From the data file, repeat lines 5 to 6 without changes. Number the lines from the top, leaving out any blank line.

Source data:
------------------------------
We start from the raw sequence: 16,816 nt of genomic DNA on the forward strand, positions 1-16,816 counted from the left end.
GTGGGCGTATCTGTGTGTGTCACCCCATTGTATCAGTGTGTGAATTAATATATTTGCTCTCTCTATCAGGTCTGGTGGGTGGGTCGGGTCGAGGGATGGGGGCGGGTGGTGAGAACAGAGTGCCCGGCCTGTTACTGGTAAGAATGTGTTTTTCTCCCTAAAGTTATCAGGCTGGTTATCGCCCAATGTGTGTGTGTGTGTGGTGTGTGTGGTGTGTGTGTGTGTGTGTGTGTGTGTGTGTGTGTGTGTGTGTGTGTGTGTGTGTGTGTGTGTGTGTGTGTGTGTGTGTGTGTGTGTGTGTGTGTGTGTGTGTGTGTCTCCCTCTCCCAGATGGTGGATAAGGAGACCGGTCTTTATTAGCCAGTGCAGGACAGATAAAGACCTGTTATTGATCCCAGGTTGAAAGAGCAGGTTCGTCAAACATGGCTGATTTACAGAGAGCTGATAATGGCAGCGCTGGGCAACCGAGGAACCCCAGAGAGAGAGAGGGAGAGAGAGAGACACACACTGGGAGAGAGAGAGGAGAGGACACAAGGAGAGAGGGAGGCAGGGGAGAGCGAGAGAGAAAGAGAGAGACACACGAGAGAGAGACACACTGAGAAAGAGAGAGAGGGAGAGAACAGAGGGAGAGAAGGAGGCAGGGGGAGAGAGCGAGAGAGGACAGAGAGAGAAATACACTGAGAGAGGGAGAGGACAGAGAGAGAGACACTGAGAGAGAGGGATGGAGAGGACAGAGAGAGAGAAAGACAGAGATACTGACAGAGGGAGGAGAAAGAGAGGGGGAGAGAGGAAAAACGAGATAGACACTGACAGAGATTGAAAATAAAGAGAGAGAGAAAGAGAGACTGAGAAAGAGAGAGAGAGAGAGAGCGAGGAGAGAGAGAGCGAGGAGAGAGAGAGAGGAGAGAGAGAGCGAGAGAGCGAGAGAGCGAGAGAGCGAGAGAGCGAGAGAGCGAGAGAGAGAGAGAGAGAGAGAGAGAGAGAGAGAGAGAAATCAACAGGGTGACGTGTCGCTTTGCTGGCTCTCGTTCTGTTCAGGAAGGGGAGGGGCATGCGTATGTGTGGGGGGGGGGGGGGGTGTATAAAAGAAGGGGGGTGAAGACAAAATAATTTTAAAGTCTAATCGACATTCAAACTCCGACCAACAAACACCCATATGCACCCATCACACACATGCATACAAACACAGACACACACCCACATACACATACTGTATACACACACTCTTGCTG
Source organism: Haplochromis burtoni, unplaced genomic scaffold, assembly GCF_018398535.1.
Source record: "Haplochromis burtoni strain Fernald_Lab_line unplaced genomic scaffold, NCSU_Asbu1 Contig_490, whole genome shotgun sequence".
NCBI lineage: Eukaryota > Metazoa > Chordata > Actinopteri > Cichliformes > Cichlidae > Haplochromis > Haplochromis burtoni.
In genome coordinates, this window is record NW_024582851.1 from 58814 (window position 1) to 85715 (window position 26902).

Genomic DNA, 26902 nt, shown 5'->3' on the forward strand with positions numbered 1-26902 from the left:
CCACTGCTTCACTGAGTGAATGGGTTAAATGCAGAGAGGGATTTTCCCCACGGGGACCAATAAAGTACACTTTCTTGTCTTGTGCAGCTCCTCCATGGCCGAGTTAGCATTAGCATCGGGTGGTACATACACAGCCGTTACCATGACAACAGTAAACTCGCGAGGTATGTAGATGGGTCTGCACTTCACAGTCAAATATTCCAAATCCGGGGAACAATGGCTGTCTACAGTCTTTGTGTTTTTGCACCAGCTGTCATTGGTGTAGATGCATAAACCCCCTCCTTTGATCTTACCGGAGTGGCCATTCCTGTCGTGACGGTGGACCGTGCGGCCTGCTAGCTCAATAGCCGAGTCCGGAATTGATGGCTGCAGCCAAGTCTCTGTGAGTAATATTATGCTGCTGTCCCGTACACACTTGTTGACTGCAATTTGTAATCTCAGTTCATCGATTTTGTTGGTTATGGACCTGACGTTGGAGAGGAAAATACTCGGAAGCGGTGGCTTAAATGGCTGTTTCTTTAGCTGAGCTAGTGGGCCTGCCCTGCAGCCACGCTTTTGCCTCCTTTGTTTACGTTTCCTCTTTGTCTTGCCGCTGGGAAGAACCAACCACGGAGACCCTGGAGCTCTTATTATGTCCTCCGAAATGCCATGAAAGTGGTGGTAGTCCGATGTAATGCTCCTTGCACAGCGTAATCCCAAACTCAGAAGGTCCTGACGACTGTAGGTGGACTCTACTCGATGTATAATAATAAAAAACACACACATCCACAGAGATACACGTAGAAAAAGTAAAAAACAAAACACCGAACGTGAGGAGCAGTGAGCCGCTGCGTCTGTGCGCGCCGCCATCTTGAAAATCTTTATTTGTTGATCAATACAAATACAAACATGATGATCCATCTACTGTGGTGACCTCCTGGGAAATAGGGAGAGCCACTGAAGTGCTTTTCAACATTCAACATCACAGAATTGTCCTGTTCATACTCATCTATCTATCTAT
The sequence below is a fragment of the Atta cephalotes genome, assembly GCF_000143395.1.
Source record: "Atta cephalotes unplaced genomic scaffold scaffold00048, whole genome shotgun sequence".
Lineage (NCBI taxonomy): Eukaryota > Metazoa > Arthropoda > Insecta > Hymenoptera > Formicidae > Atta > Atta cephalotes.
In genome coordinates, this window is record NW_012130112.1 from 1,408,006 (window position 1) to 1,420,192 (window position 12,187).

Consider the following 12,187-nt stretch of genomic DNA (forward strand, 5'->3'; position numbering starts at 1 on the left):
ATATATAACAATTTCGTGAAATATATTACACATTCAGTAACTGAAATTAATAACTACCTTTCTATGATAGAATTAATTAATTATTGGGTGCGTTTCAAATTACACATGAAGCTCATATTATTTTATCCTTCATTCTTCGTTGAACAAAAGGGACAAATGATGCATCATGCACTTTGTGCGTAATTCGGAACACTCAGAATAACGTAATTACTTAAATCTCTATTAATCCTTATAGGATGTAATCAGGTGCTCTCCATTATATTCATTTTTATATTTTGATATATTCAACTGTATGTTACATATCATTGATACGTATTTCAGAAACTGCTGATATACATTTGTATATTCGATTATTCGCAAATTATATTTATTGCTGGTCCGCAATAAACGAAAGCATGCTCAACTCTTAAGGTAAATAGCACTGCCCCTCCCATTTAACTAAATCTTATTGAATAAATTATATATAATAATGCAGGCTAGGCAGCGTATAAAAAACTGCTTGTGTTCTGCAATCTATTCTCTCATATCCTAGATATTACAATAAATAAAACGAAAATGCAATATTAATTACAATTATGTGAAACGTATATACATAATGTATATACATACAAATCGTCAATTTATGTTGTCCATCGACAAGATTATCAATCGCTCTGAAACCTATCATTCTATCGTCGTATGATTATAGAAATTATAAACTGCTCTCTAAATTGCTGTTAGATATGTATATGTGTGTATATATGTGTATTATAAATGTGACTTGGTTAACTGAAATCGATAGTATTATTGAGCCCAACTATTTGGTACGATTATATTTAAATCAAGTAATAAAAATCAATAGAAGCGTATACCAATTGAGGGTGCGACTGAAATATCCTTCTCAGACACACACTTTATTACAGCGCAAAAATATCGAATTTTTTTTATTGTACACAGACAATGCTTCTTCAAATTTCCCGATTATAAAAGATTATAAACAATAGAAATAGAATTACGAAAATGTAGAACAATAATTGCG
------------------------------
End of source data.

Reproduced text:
NCBI lineage: Eukaryota > Metazoa > Chordata > Actinopteri > Cichliformes > Cichlidae > Haplochromis > Haplochromis burtoni.
In genome coordinates, this window is record NW_024582851.1 from 58814 (window position 1) to 85715 (window position 26902).